7. "Along the Route with the Marching Veterans," Boston Globe, August 22, 1917.
8. "Vivid Stories Told By Lone Survivors," Boston Daily Globe, May 31, 1936.
9. Boston Herald, May 31, 1939.
10. " 'Black American' Asks Passage of Anti-Bias Bill," Boston Globe, March 20, 1945, 1, 19.
11. "Negro Voter Drive at Evers Rites," Boston Globe, June 26, 1963, 8.
12. "We'll 'Catch Hell' Integrating Schools," Boston Herald, August 21, 1963.
13. "Peabody Unit Urges School 'Rights' Study," Boston Record American, August 21, 1963.
14."500 in Fraternity March on Hub School Hqs.," Boston Traveler, August 20, 1963.
15. Phyllis M. Ryan, "Roxbury clergy and citizens asked to march on School Committee on Monday night June 14th" (Boston, Massachusetts: School Committee of Boston, June 11, 1965), Northeastern University Library.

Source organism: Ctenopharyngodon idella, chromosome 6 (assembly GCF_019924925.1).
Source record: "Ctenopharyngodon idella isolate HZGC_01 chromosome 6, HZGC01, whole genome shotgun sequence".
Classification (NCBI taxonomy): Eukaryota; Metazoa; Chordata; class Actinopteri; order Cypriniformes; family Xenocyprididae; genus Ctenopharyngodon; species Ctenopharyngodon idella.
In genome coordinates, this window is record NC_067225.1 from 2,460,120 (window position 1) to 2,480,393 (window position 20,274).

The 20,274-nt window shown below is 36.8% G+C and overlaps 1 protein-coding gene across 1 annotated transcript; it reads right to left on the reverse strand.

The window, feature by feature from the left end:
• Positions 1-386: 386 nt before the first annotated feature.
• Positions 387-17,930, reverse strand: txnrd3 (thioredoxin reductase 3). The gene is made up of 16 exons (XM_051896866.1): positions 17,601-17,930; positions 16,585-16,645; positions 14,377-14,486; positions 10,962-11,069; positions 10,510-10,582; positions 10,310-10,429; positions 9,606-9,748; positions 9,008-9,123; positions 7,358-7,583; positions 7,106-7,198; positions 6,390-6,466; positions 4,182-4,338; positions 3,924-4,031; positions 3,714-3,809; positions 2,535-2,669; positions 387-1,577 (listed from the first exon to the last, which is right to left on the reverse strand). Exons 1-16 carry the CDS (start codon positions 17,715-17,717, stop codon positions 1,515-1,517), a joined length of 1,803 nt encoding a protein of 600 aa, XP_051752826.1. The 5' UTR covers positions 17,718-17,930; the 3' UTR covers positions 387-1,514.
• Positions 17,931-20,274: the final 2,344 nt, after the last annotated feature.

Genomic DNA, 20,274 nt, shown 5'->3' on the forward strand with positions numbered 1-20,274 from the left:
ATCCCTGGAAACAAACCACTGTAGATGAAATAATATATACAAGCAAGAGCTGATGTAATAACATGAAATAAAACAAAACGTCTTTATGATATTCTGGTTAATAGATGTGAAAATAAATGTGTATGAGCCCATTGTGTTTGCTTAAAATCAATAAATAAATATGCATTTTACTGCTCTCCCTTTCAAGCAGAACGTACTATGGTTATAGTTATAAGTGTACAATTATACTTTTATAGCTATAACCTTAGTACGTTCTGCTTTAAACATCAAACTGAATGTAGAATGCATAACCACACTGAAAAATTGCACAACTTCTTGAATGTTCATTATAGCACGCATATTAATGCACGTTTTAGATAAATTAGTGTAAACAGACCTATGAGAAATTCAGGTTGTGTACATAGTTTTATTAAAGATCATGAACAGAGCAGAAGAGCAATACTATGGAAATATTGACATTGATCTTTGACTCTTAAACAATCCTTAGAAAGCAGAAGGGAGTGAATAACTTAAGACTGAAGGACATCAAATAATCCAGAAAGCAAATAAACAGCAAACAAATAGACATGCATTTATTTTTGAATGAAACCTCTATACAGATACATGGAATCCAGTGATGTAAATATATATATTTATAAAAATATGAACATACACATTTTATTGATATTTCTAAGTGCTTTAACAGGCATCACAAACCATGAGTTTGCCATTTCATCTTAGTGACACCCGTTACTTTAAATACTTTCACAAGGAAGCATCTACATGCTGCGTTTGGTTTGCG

16. "War Protesters Walk Freedom Trail," Boston Herald, August 10, 1969.
17. "Sargent, White Fail to Meet Bus Protesters," Boston Herald, April 4, 1973.
18. "History of Abuse repeated," Boston Herald, October 20, 1979.
19. "Boston service launches 'love thy neighbor' campaign," Springfield Union, November 20, 1979.
20. "The Shaw Memorial: Stirring symbol of fighting together," Boston Herald, February 22, 1981.
21. "Powell hails Civil War regiment," Boston Globe, June 1, 1997.
22. Martin Blatt, Thomas J. Brown, Donald Yacovone, eds, Hope and Glory: Essays of the Legacy of the Fifty-Fourth Massachusetts Regiment (Amherst: University of Massachusetts Press, 2001), xx.
23. "The time to talk about racial divide," Boston Globe, July 4, 2009.
24. "Facelift for Civil War Memorial on Common to spark talks on race," Boston Globe, July 27, 2018.